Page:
In 2007, longtime best friends Rocky Tinder and Eric Phipps moved to Portland, Oregon and decided to start a band. With all the buoyancy and idealism of youth (being fresh out of high school at the time), and stimulated by the massive amount of creative output surrounding them in their new city, they sketched out a vision for a massive friend band - the possibility of getting every single one of their buds on stage and creating a monumental live show. Yet both boys have discerning taste, having backgrounds in music theory from a tender age, and questioned the logistics of a chaotic set-up. Moreover, they were enamored of the freedom that local dance music outfits had with their compact set-ups, allowing these acts to show up and throw down anywhere. Accordingly, they tweaked their vision and decided to just do it themselves. Armed with two guitars and an iPod filled with their meticulously prerecorded beats, bass lines, and bells, they became Wampire – two boys on a mission to have as much fun being a dance-rock duo as 20 people combined. Now, 3 years later, with the new addition of drummer Cyrus Lampton for extra beats and extra smiles, it is very safe to say that Wampire have succeeded: this band is epically, epically fun. Whether rocking out in the dark of a nightclub, with Flashdance projected behind them from out of Tinder's gold-painted VCR, or stripping down to their skivvies during an afternoon parking lot performance, Wampire is a sight to behold. They're certainly not taking themselves too seriously, but one can say a lot more than that about their live show. Their easy chemistry and inexhaustible joviality is totally infectious – you're powerless to resist the dance floor when they take the stage.
Naming their sophomore album Developer is a bold move for the still-young band Social Studies. But it is as apt a descriptor as you're likely to find for how the sound of this San Francisco-based five-piece has flourished, matured, and, yes, developed over the past two years.
The band - led by Natalia Rogovin (vocals, keys) and Michael Jirkovsky (drums), who were joined in 2009 by bassist Jesse Hudson and guitarist Tom Smith and this year by second guitarist Ben McClintock - has already won a loyal fan base thanks to their arch take on modernist pop as heard on 2010 release Wind Up Wooden Heart. Social Studies has become a force to be reckoned with in concert as well, transfixing audiences at the CMJ Music Festival, SXSW, and Noise Pop, and bringing their unique energy and spirit to stages shared with TuneYards, Wye Oak, Lotus Plaza, Thee Oh Sees, Dodos, Ramona Falls and many more.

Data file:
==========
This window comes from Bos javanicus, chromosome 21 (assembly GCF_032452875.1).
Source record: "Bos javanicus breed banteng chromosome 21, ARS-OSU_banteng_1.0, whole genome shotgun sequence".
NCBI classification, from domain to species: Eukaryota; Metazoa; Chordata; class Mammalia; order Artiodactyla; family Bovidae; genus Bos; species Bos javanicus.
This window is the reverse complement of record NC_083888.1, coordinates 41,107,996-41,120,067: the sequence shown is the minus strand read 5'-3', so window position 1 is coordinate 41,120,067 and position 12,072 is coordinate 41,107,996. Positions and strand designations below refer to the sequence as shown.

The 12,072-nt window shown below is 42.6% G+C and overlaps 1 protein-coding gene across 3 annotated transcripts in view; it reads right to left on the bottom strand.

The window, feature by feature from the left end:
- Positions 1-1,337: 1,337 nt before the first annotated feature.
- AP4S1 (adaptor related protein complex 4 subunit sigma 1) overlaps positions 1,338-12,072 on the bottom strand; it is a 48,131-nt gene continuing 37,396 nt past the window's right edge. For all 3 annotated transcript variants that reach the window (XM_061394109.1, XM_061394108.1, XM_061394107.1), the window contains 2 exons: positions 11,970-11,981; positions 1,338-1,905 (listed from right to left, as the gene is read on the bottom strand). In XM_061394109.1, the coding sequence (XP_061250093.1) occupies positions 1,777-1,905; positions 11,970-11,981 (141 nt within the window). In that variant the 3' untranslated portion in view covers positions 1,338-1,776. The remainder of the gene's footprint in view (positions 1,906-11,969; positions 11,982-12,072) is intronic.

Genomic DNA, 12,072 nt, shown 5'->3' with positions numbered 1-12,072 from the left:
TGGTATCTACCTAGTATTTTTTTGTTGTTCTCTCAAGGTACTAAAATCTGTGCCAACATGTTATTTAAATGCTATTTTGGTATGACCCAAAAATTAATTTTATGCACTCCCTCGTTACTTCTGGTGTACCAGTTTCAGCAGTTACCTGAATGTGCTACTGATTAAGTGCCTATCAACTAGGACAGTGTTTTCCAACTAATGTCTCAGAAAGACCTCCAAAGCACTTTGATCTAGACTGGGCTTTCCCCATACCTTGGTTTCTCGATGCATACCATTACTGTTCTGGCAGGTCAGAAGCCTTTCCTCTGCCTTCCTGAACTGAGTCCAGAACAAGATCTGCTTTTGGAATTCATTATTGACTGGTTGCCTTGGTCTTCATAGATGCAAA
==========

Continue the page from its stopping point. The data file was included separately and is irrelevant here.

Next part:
Now, on their new album, the goal was to strip things down to the basics, straighten out some of the more jagged lines of their previous work, and put the focus more on texture and mood. "Before, we were rebellious. We fucked with things just because we wanted to push limits and boundaries," says Rogovin. "Developer is a more adult record. We tried to explore sounds and draw out parts to write more moving and focused songs."
They enlisted the able ears and hands of engineer and co-producer Eli Crews (Tune-Yards, Deerhoof, Thao & Mirah) who helped hone this new barebones attack as well as reflecting the excitement of their stage show. On Developer, all the pieces have come together perfectly. The clear-eyed production helps bring out the dark, sexy heart of these ruminations on life, love, pain, and pleasure. The themes of the album are as complex as the songs are streamlined. "The album is about art, but it's also a cinematic exploration of those turning points in life that you didn't see coming and didn't realize were important until much later," says Rogovin.
Lead single "Terracur" calls the bluff of a headstrong friend threatening to leave, while "Away For the Weekend" turns the tables to justify a departure: “Ever discover another that makes you feel good, you always feel right/ the notion of fleeing the corporeal being/Just run to your other life.”
In Developer, Social Studies has succeeded in evoking a set of feelings and emotions that will linger with listeners long after the last notes have faded away. Warm, cold, or downright chilling, there is a connection between the personal and universal that the band taps into through a set of fearless and gripping songs.